Friday, September 3, 2010

Conclusions-- for literary analysis

I'm having fun coming up with conclusions for non-existent literary analysis papers (to show students how to write a conclusion). For ex:
For a Hamlet paper:
The plot of Hamlet is initiated when the ghost tasks Hamlet to take vengeance, but it is individualized by his unusual reaction to the command. He could have reacted like his friends Rosencrantz and Guildenstern and just obeyed orders. Or like Laertes, and like the typical hero in a Renaissance revenge drama, he could have steeled himself to kill with pleasure. Yet Hamlet is too much the thinker to give in to emotion, and too skeptical to surrender to someone else's will. In Hamlet, Shakespeare has again created a man we moderns would recognize, a cynic, a skeptic, an intellectual. But Hamlet's own time rewards action, not thought, and his ultimate tragedy is that his refusal to act causes the deaths of those he loves and the loss of his father's kingdom.

This really makes me want to go back to school and write more literary papers. I know, I know, what a sick desire.

Wednesday, September 1, 2010

The Intrepid Volunteer Driver

Years and years ago, I wanted a volunteer job where I could help without writing. Or talking much. I don't have a lot of other skills, but I figured I can drive. So I started delivering Meals on Wheels to the elderly. Easy, low-stress (though sometimes depressing when one client's name disappears from the list-- there's usually no good news then).

Last year, after a friend went through cancer treatments and every time had to scramble to get a ride to the hospital, I decided to drive for the American Cancer Society Road to Recovery. So I'm also doing that now. Hmm. I have to drive tomorrow. I think I better get my car washed.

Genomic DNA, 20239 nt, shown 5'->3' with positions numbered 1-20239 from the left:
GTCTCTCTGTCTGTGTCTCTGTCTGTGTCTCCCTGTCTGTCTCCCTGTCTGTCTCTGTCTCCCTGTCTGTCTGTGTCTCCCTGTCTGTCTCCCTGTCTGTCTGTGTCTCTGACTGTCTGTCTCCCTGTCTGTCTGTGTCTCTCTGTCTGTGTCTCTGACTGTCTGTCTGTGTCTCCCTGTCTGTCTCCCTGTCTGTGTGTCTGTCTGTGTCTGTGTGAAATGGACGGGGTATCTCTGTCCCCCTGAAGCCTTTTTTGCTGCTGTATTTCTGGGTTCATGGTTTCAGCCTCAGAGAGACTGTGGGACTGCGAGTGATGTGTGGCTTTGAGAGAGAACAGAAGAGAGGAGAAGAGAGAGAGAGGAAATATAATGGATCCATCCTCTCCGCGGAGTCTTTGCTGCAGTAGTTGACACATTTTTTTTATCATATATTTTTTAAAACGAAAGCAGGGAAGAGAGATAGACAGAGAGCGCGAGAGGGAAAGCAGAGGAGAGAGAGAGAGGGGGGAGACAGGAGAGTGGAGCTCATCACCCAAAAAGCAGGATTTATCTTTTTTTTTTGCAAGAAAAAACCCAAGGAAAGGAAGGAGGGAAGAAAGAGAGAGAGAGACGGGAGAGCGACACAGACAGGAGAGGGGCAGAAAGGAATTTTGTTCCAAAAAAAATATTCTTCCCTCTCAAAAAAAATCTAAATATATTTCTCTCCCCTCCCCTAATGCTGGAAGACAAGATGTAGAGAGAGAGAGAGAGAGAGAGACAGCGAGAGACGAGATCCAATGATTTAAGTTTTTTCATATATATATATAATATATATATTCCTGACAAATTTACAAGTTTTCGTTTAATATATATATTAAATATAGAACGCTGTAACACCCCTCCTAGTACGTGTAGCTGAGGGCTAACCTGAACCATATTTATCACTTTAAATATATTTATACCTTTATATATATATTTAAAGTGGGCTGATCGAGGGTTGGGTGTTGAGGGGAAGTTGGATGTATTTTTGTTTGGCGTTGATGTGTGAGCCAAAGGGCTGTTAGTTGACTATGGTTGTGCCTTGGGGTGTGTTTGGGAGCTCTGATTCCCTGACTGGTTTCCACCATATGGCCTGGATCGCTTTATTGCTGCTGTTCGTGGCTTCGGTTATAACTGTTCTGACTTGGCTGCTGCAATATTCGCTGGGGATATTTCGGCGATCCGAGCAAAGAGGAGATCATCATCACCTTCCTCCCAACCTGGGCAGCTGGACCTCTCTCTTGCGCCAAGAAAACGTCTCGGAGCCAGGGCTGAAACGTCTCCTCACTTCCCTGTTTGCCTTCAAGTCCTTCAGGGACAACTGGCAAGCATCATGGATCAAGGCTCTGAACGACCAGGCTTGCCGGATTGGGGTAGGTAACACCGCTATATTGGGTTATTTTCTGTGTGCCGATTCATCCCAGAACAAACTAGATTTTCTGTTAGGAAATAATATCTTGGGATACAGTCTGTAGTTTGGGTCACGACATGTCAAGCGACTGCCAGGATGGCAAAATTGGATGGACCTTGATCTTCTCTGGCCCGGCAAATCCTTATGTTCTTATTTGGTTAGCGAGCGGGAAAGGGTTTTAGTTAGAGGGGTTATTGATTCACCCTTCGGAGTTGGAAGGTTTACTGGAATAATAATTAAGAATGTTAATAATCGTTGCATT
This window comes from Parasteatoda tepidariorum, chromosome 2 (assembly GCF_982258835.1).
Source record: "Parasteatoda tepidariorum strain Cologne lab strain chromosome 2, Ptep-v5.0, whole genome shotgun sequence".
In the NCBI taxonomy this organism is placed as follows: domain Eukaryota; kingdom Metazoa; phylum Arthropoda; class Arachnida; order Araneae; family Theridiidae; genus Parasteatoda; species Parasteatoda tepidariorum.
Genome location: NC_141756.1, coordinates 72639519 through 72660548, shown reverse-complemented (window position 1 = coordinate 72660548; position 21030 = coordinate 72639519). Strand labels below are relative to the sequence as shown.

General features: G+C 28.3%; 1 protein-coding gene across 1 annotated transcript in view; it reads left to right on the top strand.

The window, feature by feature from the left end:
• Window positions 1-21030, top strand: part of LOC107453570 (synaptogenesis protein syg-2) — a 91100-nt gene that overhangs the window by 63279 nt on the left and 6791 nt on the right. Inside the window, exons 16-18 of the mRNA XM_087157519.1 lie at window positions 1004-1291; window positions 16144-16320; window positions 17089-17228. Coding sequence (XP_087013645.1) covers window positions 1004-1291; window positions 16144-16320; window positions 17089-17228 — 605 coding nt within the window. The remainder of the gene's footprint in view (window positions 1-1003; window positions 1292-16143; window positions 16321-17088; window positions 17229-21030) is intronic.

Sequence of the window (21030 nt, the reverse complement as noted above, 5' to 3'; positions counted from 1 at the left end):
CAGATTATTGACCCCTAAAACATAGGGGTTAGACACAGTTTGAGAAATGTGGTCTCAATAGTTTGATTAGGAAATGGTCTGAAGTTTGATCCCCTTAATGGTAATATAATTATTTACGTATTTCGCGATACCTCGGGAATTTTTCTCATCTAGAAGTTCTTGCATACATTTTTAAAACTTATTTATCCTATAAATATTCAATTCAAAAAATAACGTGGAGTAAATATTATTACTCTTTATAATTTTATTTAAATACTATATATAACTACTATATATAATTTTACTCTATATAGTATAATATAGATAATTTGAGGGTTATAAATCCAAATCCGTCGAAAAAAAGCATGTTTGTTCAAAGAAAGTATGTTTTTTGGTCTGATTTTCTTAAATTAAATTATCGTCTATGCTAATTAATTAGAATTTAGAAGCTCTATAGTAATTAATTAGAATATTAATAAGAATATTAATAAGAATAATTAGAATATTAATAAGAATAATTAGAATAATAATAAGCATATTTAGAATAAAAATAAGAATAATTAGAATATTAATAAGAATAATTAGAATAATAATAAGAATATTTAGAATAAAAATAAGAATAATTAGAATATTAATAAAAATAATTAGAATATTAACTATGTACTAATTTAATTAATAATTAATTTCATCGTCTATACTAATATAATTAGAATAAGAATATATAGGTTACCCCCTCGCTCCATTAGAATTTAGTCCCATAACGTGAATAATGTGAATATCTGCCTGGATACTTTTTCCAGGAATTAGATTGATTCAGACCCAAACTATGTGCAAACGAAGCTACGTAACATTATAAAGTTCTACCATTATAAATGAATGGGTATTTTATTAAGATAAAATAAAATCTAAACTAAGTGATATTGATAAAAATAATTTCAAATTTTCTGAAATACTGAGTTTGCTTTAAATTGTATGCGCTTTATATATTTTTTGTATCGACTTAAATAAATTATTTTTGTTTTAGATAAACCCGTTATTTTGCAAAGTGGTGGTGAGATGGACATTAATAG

Anyway, I'm a writer, and so of course I think, "There ought to be a novel in this." Everyone gently suggests it sounds sort of boring. But I'm still thinking of that: The Adventures of a Volunteer Driver!

I think in the future, on the web, we might see a lot more serial stories because they replicate the immediacy of blogging and social media (even if in fact they take many hours to write). I'm think shorter, linked stories, like a series of stories about an intrepid volunteer driver! You finish reading one, and if you're still awake, maybe you click the link to the next.

No, I haven't actually had any adventures as a volunteer driver (though driving through a flooded street to faithfully deliver a meal might count-- my car wasn't the same for weeks). But I have had the potential for adventure. It's just with my natively cautious approach to life, I always cut off adventure before it has a chance to bloom. I just need to create a heroine who isn't so adventure-averse.

Really, it could be a FASCINATING series!